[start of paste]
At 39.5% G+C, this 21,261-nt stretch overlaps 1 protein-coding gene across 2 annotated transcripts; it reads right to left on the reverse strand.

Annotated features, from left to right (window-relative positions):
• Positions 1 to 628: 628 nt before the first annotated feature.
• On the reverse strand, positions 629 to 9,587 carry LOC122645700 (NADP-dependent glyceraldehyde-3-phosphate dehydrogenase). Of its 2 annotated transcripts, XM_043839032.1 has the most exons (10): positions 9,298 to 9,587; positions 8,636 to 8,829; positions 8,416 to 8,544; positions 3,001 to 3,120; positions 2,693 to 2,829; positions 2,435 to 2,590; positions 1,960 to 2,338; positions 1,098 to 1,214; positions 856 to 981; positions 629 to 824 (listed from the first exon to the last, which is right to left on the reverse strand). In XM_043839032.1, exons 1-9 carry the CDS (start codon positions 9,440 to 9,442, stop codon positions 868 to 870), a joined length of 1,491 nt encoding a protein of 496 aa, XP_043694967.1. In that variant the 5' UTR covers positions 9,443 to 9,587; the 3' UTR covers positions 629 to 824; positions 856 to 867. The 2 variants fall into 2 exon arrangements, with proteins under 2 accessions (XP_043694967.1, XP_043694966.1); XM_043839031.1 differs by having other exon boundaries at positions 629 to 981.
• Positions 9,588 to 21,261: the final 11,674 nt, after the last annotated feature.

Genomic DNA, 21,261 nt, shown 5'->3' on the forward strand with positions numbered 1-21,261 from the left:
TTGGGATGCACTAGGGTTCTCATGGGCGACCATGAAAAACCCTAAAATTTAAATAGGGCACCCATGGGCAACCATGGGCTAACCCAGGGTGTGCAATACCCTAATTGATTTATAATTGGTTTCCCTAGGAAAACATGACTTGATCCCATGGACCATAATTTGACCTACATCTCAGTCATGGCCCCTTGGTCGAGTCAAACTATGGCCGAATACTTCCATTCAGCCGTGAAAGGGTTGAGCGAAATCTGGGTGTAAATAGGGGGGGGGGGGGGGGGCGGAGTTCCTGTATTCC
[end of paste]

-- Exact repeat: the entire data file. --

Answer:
At 39.5% G+C, this 21,261-nt stretch overlaps 1 protein-coding gene across 2 annotated transcripts; it reads right to left on the reverse strand.

Annotated features, from left to right (window-relative positions):
• Positions 1 to 628: 628 nt before the first annotated feature.
• On the reverse strand, positions 629 to 9,587 carry LOC122645700 (NADP-dependent glyceraldehyde-3-phosphate dehydrogenase). Of its 2 annotated transcripts, XM_043839032.1 has the most exons (10): positions 9,298 to 9,587; positions 8,636 to 8,829; positions 8,416 to 8,544; positions 3,001 to 3,120; positions 2,693 to 2,829; positions 2,435 to 2,590; positions 1,960 to 2,338; positions 1,098 to 1,214; positions 856 to 981; positions 629 to 824 (listed from the first exon to the last, which is right to left on the reverse strand). In XM_043839032.1, exons 1-9 carry the CDS (start codon positions 9,440 to 9,442, stop codon positions 868 to 870), a joined length of 1,491 nt encoding a protein of 496 aa, XP_043694967.1. In that variant the 5' UTR covers positions 9,443 to 9,587; the 3' UTR covers positions 629 to 824; positions 856 to 867. The 2 variants fall into 2 exon arrangements, with proteins under 2 accessions (XP_043694967.1, XP_043694966.1); XM_043839031.1 differs by having other exon boundaries at positions 629 to 981.
• Positions 9,588 to 21,261: the final 11,674 nt, after the last annotated feature.

Genomic DNA, 21,261 nt, shown 5'->3' on the forward strand with positions numbered 1-21,261 from the left:
TTGGGATGCACTAGGGTTCTCATGGGCGACCATGAAAAACCCTAAAATTTAAATAGGGCACCCATGGGCAACCATGGGCTAACCCAGGGTGTGCAATACCCTAATTGATTTATAATTGGTTTCCCTAGGAAAACATGACTTGATCCCATGGACCATAATTTGACCTACATCTCAGTCATGGCCCCTTGGTCGAGTCAAACTATGGCCGAATACTTCCATTCAGCCGTGAAAGGGTTGAGCGAAATCTGGGTGTAAATAGGGGGGGGGGGGGGGGGCGGAGTTCCTGTATTCC